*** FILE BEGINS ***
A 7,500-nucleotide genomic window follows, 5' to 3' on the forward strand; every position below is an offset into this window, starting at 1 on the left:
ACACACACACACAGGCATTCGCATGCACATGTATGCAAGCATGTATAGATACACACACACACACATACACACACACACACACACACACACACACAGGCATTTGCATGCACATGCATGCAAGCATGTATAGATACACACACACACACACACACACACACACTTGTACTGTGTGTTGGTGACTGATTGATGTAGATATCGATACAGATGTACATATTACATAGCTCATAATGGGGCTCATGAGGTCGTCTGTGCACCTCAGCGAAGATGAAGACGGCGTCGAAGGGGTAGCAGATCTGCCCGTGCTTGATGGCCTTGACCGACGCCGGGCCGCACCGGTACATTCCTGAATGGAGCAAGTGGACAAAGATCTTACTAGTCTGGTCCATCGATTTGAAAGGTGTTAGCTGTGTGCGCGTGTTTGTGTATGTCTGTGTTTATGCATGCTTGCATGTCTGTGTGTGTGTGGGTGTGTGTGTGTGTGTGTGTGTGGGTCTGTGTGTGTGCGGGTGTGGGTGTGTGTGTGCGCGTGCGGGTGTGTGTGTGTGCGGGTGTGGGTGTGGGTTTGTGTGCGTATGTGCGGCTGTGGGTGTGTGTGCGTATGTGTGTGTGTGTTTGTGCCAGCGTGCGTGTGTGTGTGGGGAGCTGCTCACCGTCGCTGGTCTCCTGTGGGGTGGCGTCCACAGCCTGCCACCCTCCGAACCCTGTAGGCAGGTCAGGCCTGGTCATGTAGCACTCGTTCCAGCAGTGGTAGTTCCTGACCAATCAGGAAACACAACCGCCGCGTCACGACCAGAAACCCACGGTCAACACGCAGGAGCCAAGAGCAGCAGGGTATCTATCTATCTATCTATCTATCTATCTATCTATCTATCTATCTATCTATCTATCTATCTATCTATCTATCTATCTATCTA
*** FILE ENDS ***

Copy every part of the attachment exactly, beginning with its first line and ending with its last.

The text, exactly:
A 7,500-nucleotide genomic window follows, 5' to 3' on the forward strand; every position below is an offset into this window, starting at 1 on the left:
ACACACACACACAGGCATTCGCATGCACATGTATGCAAGCATGTATAGATACACACACACACACATACACACACACACACACACACACACACACAGGCATTTGCATGCACATGCATGCAAGCATGTATAGATACACACACACACACACACACACACACACTTGTACTGTGTGTTGGTGACTGATTGATGTAGATATCGATACAGATGTACATATTACATAGCTCATAATGGGGCTCATGAGGTCGTCTGTGCACCTCAGCGAAGATGAAGACGGCGTCGAAGGGGTAGCAGATCTGCCCGTGCTTGATGGCCTTGACCGACGCCGGGCCGCACCGGTACATTCCTGAATGGAGCAAGTGGACAAAGATCTTACTAGTCTGGTCCATCGATTTGAAAGGTGTTAGCTGTGTGCGCGTGTTTGTGTATGTCTGTGTTTATGCATGCTTGCATGTCTGTGTGTGTGTGGGTGTGTGTGTGTGTGTGTGTGTGGGTCTGTGTGTGTGCGGGTGTGGGTGTGTGTGTGCGCGTGCGGGTGTGTGTGTGTGCGGGTGTGGGTGTGGGTTTGTGTGCGTATGTGCGGCTGTGGGTGTGTGTGCGTATGTGTGTGTGTGTTTGTGCCAGCGTGCGTGTGTGTGTGGGGAGCTGCTCACCGTCGCTGGTCTCCTGTGGGGTGGCGTCCACAGCCTGCCACCCTCCGAACCCTGTAGGCAGGTCAGGCCTGGTCATGTAGCACTCGTTCCAGCAGTGGTAGTTCCTGACCAATCAGGAAACACAACCGCCGCGTCACGACCAGAAACCCACGGTCAACACGCAGGAGCCAAGAGCAGCAGGGTATCTATCTATCTATCTATCTATCTATCTATCTATCTATCTATCTATCTATCTATCTATCTATCTATCTATCTATCTATCTA